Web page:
Sample size was determined via power calculations based on previous pilot studies in our lab [21, 22] using the same paradigm. In these studies, the difference between groups of 15 subjects (per cell) yielded a medium to high effect size of f = 0.25–0.4 [30]. For the current study, using the statistical software G*Power [31], an assumed effect size of 0.30, power ≥ 0.95, and α = 0.05, we estimated that a cell size of at least 16 participants would be needed to detect an effect. A total of 60 men (mean age = 23.28, range = 18–35, SD ± 3.85), and 61 women (mean age = 23 range = 18–35, SD ± 4.47) were randomly assigned to receive: PLC (20 men, 21 women), DEX (20 men, 20 women), or PROP (20 men, 20 women). Participants took 2 mg of DEX (or PLC) at bedtime the night before stress induction, and 80 mg of PROP (or PLC) 1 h before stress. A physician was on call each day in case of serious side effects. No adverse reactions occurred in any participants. To ensure double blinding every subject received two pills, one the night before, and one 60 min before stress, resulting in the following experimental conditions: double PLC, DEX–PLC, and PLC–PROP.

Testing paradigm

Testing occurred on 2 consecutive days in our laboratory. On day 1, participants received one pill (PLC or DEX) with instructions to take it at bedtime. The next morning, on day 2 of testing, participants received one pill (PLC or PROP) 1 hour before the onset of stress, and were then seated in a waiting room for a 60-min rest period for the PROP to take effect. Participants were then exposed to the psychosocial stressor (described below), following which they completed questionnaires to assess stress-related changes in subjective stress and mood. More detailed information about the testing protocol is described in [29]. A design figure of the day 2 protocol is presented in the Supplementary Materials (Fig. S3).

Stress paradigm

Psychosocial stress was induced via the Trier Social Stress Test (TSST; [32]). The TSST consists of a 10-min anticipation phase, followed by a testing phase encompassing a 5-min speech and a 5-min mental-arithmetic task, performed in front of trained confederates. The TSST reliably produces increases in cortisol, sAA, HR, subjective stress, and negative mood [6, 26, 32].

Stress biomarkers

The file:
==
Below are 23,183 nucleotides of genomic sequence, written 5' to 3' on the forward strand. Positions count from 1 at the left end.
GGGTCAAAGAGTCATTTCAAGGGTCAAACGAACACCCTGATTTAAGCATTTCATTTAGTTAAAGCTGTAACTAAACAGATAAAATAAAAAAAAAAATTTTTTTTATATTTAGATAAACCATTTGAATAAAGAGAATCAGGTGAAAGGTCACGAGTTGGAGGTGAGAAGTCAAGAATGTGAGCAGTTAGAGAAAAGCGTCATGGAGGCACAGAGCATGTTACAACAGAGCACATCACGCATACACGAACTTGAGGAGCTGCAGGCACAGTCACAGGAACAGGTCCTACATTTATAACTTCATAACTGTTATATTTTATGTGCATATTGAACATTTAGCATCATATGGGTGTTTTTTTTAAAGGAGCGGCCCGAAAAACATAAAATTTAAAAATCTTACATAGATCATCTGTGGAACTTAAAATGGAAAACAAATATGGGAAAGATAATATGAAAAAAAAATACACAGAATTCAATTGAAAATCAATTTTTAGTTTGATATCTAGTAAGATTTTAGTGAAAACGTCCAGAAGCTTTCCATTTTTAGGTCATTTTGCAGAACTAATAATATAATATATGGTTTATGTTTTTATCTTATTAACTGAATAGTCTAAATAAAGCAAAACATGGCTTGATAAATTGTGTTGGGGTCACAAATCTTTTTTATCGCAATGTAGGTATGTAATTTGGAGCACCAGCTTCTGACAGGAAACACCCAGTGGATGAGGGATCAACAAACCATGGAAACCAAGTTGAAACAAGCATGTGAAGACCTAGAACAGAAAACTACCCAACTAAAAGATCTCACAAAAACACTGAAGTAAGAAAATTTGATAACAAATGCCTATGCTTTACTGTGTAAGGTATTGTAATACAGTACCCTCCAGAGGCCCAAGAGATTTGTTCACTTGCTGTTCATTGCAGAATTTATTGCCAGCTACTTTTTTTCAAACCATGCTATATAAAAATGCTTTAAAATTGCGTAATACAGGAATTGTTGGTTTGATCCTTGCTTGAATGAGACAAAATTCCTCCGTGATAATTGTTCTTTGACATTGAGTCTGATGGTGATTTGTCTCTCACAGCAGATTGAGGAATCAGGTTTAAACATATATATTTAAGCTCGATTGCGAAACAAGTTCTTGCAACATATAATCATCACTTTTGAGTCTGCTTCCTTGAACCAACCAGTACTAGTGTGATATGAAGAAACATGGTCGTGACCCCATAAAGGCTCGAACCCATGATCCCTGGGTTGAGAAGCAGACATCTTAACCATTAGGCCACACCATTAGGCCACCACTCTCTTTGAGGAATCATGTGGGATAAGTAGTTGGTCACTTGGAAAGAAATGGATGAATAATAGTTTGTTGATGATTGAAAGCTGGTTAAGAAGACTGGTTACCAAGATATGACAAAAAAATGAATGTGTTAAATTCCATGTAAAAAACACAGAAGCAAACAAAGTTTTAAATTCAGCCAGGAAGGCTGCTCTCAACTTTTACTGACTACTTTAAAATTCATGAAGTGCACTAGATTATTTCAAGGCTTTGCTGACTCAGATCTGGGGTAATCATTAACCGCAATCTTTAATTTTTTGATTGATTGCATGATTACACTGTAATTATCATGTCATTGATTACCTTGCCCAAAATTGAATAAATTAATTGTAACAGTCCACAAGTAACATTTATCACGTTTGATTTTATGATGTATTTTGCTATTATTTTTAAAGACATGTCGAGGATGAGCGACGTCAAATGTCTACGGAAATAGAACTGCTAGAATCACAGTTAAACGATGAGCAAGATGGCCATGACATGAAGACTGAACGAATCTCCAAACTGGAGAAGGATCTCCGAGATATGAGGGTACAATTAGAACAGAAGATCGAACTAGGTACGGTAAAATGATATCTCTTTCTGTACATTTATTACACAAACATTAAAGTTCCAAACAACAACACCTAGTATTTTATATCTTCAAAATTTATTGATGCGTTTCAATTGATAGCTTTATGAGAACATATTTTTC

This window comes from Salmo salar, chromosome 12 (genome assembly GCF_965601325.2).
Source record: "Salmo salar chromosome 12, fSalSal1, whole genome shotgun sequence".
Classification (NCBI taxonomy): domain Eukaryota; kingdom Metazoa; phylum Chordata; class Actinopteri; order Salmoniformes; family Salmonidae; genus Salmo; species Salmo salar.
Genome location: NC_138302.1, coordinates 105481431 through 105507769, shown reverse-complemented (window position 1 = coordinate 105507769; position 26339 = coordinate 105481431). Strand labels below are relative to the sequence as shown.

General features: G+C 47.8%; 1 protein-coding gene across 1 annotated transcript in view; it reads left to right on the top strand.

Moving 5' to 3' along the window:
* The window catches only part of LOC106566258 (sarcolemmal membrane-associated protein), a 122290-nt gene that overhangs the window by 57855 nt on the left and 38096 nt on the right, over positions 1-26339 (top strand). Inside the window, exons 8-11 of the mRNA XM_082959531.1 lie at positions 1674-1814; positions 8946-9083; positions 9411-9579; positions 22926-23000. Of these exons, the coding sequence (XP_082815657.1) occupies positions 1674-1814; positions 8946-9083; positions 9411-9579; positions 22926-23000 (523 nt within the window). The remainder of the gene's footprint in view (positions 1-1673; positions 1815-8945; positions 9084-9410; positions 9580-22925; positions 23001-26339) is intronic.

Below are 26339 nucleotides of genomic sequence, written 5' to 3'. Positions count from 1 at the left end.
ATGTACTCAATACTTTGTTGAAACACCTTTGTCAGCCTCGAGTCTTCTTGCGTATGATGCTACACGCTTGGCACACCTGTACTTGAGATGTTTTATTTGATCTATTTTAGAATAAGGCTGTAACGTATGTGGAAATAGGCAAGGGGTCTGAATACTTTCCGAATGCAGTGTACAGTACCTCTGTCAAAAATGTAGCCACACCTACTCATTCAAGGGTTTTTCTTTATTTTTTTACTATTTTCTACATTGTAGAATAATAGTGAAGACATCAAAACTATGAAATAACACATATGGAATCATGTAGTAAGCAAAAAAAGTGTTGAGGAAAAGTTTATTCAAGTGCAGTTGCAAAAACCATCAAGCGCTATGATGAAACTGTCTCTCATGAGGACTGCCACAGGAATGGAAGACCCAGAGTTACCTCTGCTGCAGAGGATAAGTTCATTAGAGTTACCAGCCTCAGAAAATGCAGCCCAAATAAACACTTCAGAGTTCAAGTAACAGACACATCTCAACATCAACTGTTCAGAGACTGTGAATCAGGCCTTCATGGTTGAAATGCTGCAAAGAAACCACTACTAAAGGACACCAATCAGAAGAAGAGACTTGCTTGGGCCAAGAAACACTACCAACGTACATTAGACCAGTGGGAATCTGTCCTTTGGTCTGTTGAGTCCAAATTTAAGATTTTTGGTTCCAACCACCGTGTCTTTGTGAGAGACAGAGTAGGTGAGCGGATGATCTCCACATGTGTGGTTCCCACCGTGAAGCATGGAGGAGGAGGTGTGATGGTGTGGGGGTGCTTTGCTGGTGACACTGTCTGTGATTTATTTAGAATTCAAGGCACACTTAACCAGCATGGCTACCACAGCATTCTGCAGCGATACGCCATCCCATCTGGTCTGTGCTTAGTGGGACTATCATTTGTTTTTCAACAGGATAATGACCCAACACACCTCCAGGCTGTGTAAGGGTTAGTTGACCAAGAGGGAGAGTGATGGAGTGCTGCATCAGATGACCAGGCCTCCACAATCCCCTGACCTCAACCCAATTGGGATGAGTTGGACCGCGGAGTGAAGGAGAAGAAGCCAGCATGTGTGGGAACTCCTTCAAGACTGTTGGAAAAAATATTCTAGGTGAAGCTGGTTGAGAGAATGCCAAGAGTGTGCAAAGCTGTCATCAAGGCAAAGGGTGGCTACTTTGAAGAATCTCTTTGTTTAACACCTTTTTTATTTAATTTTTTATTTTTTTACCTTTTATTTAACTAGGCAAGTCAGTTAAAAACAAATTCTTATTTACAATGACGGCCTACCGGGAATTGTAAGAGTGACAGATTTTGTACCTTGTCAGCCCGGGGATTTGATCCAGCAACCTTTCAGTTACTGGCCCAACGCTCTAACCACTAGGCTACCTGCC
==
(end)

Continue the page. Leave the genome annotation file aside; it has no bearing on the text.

Cortisol and sAA were analyzed from saliva samples (Sarstedt Inc., Nümbrecht, Germany). Cortisol (nmol/l) was measured using a time-resolved fluorescence immunoassay [33]. Alpha-amylase (U/ml) was determined using the enzyme kinetic method [20]. HR was measured using an ambulatory sphygmomanometer (A&D Company, Tokyo, Japan). Assessments were made at nine timepoints, in 10-min intervals, throughout the experiment (Baseline: −20, −10, stress: 0, post stress: +10, +20, +30, +40, +50, +60 min).

Psychological assessment

Participants provided self-reports of subjective stress and mood. Subjective stress was measured using a ten-point visual analog scale [(VAS; [34]) asking “How stressed do you feel right now?” Responses ranged from “not at all” to “extremely.” The VAS was administered with saliva samples at timepoints −10, 0, +10, +20. The Profile of Mood States (POMS; [35]) questionnaire was administered at baseline (before stress); during the anticipation period before TSST; and immediately after the TSST. The 66 items of the POMS are used to compute six subscales and a composite measure of total mood disturbance (TMD). Based on our previous work [29], and given the stress-related context of this study, we focused exclusively on the “depression,” “anxiety,” and “anger” subscales, and TMD.

Statistical analyses

One participant (male in the DEX condition) was excluded due to missing mood measures. Three participants were excluded on account of unsuccessful pharmacological suppression (biomarker values > 3 std-dev. above mean) via DEX (one female), and PROP (one male, one female). Final analyses were conducted with 117 participants (PLC: n = 41; DEX: n = 38; PROP: n = 38).

Two-way (sex × drug) MANOVAs were conducted for age, depressive symptoms, body mass index, and self-esteem as dependent variables, to ensure that the groups did not differ on these variables.